The owners of small practices looking to avoid duplicate payments and other mistakes that constitute Medicare and Medicaid fraud and abuse should pay careful attention to certain high-risk areas, according to Chiropractic Economics.
Common infractions include upcoding (billing for a more expensive service than the one provided), submitting claims for services that weren't carried out or were unnecessary, double-billing, charging for services that aren't covered under programs and "unbundling," which is the process of charging for separate components that are reimbursed at a special rate when performed together.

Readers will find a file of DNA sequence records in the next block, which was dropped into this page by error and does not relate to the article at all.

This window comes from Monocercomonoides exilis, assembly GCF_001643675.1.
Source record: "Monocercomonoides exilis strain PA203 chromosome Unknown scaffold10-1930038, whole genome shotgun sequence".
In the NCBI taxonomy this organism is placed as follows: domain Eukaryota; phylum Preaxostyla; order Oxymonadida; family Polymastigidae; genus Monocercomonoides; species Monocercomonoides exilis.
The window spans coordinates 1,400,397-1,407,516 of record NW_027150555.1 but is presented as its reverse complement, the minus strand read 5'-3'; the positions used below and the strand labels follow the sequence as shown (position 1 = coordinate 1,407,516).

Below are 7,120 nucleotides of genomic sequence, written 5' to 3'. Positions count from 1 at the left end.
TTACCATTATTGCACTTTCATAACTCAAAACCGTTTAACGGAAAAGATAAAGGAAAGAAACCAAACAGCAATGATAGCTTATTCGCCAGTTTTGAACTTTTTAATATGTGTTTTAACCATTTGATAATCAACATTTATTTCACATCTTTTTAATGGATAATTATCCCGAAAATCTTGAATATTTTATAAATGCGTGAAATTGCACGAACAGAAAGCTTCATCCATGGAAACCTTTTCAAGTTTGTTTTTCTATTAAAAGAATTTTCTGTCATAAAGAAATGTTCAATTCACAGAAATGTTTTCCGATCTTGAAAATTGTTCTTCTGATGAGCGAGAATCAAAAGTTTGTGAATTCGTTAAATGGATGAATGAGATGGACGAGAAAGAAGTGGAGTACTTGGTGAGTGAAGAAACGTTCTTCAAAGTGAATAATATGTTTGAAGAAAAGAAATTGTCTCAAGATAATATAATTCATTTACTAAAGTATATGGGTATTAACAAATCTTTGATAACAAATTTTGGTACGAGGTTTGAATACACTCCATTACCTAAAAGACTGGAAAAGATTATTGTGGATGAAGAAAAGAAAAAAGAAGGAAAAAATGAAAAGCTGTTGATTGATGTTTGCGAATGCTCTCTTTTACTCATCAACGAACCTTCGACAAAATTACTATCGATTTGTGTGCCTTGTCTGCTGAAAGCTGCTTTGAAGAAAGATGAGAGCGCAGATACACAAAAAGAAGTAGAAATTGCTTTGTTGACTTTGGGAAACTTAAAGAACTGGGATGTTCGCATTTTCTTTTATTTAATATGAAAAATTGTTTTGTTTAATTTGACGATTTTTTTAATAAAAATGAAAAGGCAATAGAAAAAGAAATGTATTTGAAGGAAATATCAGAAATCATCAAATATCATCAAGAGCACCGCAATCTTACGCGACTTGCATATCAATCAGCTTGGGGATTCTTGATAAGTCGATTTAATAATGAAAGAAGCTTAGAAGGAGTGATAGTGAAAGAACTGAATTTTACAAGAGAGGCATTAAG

Practices that are put under investigation can take several steps to identify and correct irregularities, including carrying out internal recovery audits. If fraudulent activity is discovered, it's important not to try to cover it up. Rather, changes should be documented alongside the original records and a note should be included explaining why they were necessary.
McKnight's notes that once a recovery audit contractor demand letter is received, healthcare facilities have 30 days to make payments before interest begins to accrue. The schedule can be tight, but taking preemptive actions such as conducting internal audits and designating an RAC coordinator to serve as a liaison can help prepare the practice.